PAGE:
Gamestorming in the mountains of Rasnov

A little over a week ago I was in Rasnov, Romania, to facilitate the first gamestorming retreat over there. You know how it was 26 degrees in Belgium? Well, that was cold in comparison to the 36 we had over there. Most of the participants didn’t really seem to have any issue with this. I on the other hand was sweating as soon as I sat down at the breakfast table.

Just to get to know each other and open the day we started by creating a personal identity card. On this card we tried to visualize to the best of our abilities and using all the (fluffy) material that we could find on the tables who we are and what are our real passions. What are the things that drive us in life and work? And the group created some masterpieces as you can see below.

Just to get things started and to get an overview of what people were looking and hoping for during the day, we gathered the expectations on the wall behind me. And to create a little bit of order in that chaos, we played affinity map with 3 categories because I like the number 3. The group had to divide all the expectation post-its into the 3 unnamed categories, so instead of relating each post-it with the category, they got to relate it to the other post-its. The group also needed to do this in complete silence. This way everyone needs to read each post-it in order to get a high level overview of each expectation without going into the nitty-gritty details of each of them. And we did a nice before and after picture for you.

Our main theme for the day was to find ways to improve the agile community in Romania. This was a perfect example of a fluffy goal towards which we could work using gamestorming. In order to be able to improve anything you need three very important things:
point A – where are we now?
point B – where do we want to go?
the journey – how the hell are we going to get there?

In order to get a common understanding of where the agileworks Romania is right now, we started off with a poster session about the current state of the community. The group was split into three teams: Team 1, Team A and Team I. Each team received a poster on the wall and a table full of markers, stickers and even more fluffy stuff to use on their posters. You can see the result of this first brainstorming here.

Alright, we got our point A, now it was time to define our fluffy goal B. And what better way to design a fluffy goal than with fluffy stuff? That’s right, we got out all our cardboard boxes, colored markers, magazines and even more fluffy stuff to create product boxes for our ideal agileworks community. Using everything they could find on the table, each team started to create their version of the ideal community. And there was a lot of stuff available for them to use.

We started this game just before lunch so I knew we were not going to get it finished. It was time to come up with a short closing game, to help us to go to lunch without dropping our energy. I came up with something I didn’t read about before when it comes to gamestorming but it’s something that is pretty common in a lot of games nowadays. So I asked everyone to write down 1 really positive thing about each of their team members in the format of an achievement. This really was ideal to keep the positive energy flowing and yet close the morning session so that we could go to lunch.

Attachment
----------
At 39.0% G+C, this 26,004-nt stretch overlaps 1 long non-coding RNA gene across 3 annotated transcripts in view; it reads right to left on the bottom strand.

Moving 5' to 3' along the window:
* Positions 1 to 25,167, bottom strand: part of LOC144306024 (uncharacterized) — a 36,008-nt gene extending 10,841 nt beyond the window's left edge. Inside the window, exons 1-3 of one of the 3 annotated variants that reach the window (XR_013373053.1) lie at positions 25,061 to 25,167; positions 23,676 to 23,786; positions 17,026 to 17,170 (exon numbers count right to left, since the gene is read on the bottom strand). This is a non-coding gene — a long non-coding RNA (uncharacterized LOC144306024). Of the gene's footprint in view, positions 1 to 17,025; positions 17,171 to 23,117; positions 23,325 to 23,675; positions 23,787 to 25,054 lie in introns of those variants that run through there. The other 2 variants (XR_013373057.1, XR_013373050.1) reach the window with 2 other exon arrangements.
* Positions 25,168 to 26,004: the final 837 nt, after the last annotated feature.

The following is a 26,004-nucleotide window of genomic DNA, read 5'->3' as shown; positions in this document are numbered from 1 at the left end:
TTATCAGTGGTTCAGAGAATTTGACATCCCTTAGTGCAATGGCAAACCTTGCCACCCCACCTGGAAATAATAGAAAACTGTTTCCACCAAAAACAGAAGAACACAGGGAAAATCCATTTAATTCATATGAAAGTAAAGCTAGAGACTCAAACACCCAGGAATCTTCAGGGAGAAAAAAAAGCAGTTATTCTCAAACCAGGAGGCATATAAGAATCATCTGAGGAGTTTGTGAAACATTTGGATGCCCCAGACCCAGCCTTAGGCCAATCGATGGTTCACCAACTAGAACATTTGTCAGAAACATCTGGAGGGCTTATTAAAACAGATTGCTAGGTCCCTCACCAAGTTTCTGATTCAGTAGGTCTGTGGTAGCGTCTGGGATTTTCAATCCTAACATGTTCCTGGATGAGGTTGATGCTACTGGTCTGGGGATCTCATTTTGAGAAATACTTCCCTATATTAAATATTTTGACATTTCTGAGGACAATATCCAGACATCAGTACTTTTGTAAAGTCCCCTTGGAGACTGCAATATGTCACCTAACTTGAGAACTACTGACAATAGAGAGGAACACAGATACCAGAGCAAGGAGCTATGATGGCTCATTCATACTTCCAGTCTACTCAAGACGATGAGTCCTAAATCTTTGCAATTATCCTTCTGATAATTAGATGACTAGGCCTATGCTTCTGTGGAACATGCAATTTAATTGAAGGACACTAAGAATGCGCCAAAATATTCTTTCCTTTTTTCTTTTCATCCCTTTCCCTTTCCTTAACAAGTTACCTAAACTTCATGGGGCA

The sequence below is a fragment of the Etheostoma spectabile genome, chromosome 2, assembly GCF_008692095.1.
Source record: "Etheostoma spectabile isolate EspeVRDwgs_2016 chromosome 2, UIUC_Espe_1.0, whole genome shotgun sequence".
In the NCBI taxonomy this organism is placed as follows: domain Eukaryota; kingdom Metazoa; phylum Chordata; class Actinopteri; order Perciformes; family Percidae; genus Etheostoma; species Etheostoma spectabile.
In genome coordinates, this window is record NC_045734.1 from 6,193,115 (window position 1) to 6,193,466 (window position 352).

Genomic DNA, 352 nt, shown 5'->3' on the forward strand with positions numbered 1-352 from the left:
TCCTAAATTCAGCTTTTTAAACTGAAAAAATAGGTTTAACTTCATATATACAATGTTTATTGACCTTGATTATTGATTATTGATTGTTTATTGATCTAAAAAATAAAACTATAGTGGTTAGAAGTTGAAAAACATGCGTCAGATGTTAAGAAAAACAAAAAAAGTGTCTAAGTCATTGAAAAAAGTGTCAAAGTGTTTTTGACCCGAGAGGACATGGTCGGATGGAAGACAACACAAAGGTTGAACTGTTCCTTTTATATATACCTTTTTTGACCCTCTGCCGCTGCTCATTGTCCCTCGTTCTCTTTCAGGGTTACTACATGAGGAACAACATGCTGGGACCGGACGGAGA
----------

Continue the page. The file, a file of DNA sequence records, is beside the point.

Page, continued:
After lunch each team got a little bit of time to finish up their box and present it. And look what extraordinary things they came up with:

So point B was also designed, and now it was time for the uncertain journey. How to get from A to B when there is no clear road ahead. You take small steps and re-evaluate after each small step. But since we, as human beings, are so damn bad at predicting the future, we decided to approach this road differently. We were going to predict the past, which is a lot easier for us to cope with. Time to play remember the future and track back from B to A to discover what the most important milestones were (are going to be).

And how can we link these milestones to actions? Well, we can combine them with something that gives us a nice graphic overview of the different aspects of the business model behind the community. And what better graph to use for this than the business model canvas? There is no better, that’s right. So it was time to get out the A0 posters and start relating things like customer segments, value propositions and key activities to our milestones.

And it was time to close off the day. It had been a long and hard day, filled with lots of fun work and heaps of learning for everyone in the group, myself included of course. That’s the whole idea of Co-Learning. One final closing game to round it up. And for that I picked something from my past. Everyone got to pick 1 other person in the entire group. Both partners would pick a game that we had done during the day and promised to their partner that they would try it out on a short term. Both partners also promised to each other they would keep in touch and report back with the results.

I leave you with this cool quote that one of the teams used on their product box. Stay tuned for more gamestorming posts and news in the near future!

One response to “Gamestorming in the mountains of Rasnov

  1. Pingback: Gamestorming in the mountains of Rasnov by talboomerik | Jürgen De Smet·

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